Turkish forces on the north coast of Cyprus Saturday,(August 2) moved Greek-Cypriots out of the village of Bellapais as they strengthened their hold on the area.
LV PAN from Turkish flag to waiting bus.
SV & CU Villagers pack belongings (2 shots)
SV Villagers onto bus
CU Turkish policeman searches baggage
SV People board bus, Turkish soldier watches (3 shots)
SV PAN bus through deserted village
SV PAN from EXT Bellapais hotel to Villagers unloading belongings
watched by turkish troops.
CU PAN from British Passports on bank to man washing his socks
SV Children play with water
SV PAN from Turkish troops on hotel roof to villagers around bus
GV and SV Kyrenia: Turkish troops on police station with UN ferret cars in foregd.(2 shots)
GV PAN British people leaving St. Andrews church
SV & CU British UN soldiers outside church(3 shots)
GV UN ferret cars
Initials ET/2144 ET/2257
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Background: Turkish forces on the north coast of Cyprus Saturday,(August 2) moved Greek-Cypriots out of the village of Bellapais as they strengthened their hold on the area. Men between the ages of 15 and 50 were taken into prison camps near Nicosia while the remaining villagers were driven to the Bellapais Hotel on the outskirts of the village.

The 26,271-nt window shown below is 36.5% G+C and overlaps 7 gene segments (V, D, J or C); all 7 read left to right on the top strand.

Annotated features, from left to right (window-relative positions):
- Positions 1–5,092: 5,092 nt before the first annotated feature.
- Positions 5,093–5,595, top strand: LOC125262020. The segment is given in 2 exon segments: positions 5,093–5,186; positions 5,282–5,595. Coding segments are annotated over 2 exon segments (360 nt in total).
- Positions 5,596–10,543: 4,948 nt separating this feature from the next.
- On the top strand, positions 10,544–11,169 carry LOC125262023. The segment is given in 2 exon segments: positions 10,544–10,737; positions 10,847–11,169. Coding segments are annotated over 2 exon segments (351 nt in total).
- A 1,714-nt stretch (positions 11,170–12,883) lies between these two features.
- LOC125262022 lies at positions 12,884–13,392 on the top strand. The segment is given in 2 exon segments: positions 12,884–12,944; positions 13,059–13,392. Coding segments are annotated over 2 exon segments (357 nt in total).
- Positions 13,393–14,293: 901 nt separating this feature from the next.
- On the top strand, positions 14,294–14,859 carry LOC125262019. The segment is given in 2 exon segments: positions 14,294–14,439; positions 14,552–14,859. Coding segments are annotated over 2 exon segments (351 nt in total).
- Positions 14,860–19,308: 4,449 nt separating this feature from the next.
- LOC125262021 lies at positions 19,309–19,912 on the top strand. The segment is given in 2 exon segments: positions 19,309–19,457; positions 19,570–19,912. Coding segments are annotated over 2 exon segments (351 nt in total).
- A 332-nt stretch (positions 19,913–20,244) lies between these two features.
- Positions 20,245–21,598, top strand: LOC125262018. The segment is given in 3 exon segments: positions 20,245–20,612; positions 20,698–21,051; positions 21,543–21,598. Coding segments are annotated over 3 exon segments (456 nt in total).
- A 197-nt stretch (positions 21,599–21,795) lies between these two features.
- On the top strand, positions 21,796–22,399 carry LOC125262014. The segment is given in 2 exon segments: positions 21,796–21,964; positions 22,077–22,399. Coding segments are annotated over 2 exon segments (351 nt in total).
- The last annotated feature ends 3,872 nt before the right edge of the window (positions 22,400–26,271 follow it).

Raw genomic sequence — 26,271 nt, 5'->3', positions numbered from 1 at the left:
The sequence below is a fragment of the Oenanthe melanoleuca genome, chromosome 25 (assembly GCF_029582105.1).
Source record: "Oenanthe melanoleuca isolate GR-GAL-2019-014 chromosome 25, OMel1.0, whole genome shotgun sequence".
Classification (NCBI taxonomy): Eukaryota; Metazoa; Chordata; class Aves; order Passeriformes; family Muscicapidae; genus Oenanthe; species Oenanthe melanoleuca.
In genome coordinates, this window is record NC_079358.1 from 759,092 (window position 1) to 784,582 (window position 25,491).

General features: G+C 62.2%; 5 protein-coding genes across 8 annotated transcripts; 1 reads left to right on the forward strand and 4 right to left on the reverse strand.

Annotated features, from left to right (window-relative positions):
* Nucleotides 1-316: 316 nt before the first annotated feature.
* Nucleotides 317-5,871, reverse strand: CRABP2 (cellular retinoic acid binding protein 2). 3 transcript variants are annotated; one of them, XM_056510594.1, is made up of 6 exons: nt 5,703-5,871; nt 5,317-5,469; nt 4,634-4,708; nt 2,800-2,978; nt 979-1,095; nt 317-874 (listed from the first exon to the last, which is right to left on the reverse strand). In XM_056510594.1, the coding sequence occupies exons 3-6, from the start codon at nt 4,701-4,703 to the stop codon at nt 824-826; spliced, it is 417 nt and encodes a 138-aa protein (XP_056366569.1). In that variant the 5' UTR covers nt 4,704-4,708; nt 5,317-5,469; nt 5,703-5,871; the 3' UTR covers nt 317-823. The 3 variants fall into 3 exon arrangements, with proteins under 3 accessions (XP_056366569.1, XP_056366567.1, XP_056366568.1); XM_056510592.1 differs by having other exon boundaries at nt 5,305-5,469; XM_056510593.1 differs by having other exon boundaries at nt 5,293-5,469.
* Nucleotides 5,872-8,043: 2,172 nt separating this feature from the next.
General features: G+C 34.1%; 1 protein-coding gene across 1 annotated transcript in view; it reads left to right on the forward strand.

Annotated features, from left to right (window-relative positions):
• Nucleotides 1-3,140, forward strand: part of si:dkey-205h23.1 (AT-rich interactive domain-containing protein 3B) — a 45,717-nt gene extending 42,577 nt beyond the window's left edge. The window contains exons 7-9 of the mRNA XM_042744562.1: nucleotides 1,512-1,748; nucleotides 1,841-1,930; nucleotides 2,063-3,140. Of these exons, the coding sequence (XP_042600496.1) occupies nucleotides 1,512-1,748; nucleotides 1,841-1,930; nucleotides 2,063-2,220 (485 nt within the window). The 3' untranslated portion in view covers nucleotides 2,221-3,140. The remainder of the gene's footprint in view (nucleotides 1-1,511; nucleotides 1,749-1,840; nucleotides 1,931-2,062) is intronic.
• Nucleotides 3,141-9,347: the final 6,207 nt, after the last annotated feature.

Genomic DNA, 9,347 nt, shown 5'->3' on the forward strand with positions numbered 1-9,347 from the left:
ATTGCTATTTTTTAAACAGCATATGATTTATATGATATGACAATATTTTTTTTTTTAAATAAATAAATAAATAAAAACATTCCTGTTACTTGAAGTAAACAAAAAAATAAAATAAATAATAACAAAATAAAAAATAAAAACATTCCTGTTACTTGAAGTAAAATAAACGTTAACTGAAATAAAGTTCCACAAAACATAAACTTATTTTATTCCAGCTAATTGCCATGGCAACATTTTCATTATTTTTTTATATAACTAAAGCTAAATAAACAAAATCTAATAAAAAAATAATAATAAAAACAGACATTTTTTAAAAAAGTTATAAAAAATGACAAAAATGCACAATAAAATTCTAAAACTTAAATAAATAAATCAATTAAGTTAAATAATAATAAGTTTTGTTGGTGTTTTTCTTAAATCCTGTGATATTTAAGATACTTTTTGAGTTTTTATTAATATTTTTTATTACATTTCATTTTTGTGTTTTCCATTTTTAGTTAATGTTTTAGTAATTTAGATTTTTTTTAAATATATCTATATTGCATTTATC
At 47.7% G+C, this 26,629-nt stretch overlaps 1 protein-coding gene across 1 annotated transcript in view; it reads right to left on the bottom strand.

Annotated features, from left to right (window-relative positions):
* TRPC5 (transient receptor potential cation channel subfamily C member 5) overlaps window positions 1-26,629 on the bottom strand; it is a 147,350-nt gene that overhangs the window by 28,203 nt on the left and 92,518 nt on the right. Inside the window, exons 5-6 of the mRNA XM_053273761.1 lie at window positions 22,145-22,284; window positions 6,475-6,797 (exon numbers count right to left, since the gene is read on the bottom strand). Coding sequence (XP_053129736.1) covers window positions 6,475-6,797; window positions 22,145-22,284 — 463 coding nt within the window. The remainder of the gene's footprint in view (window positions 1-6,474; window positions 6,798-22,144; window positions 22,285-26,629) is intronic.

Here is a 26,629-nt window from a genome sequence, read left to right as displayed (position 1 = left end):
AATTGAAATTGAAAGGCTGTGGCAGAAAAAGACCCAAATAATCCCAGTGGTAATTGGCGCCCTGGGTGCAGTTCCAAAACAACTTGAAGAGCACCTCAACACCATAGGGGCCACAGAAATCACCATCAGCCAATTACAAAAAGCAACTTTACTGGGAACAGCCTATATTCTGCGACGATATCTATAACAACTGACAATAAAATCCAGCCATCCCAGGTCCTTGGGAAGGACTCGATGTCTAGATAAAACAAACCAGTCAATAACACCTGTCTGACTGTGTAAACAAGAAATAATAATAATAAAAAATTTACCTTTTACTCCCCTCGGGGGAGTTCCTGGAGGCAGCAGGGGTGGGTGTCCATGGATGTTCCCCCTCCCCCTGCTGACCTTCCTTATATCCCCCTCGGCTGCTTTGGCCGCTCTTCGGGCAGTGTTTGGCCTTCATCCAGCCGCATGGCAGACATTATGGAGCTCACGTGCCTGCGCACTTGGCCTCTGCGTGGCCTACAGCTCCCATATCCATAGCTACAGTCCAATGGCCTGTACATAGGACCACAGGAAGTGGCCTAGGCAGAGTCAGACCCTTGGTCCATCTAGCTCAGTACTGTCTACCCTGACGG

The Turkish action is the latest in a series with an aim to gain full control of the area captured in the invasion.
In a message to the United Nations Secretary General Kurt Waldheim, the Cyprus President Mr. Clersdes claimed that the Turkish troops in Cyprus had murdered, raped and burned since their arrival. He also claimed 20,000 thousand civilians had been driven from their homes in the north of the island. There have been reports of mass expulsion of Greek-Cypriots in a number of northern villages. The International Red Cross has backed the claims.
Bellapais was occupied by Turkish forces after the United Nations guards had withdrawn. The Red Cross said there was a food and water shortage in the village and the Greek-Cypriots were mainly affected.
Despite the fighting around Kyrenia, where the Turks made their first landings, many of the foreigners have stayed on. Most of the tourists caught in the town at the outset of the fighting were airlifted to safety. Local residents were given the same option, but most decided to stay. Despite the hardships imposed by lack of food, water and communications, the foreigners have made the best of it and attempted to live their lives as normal.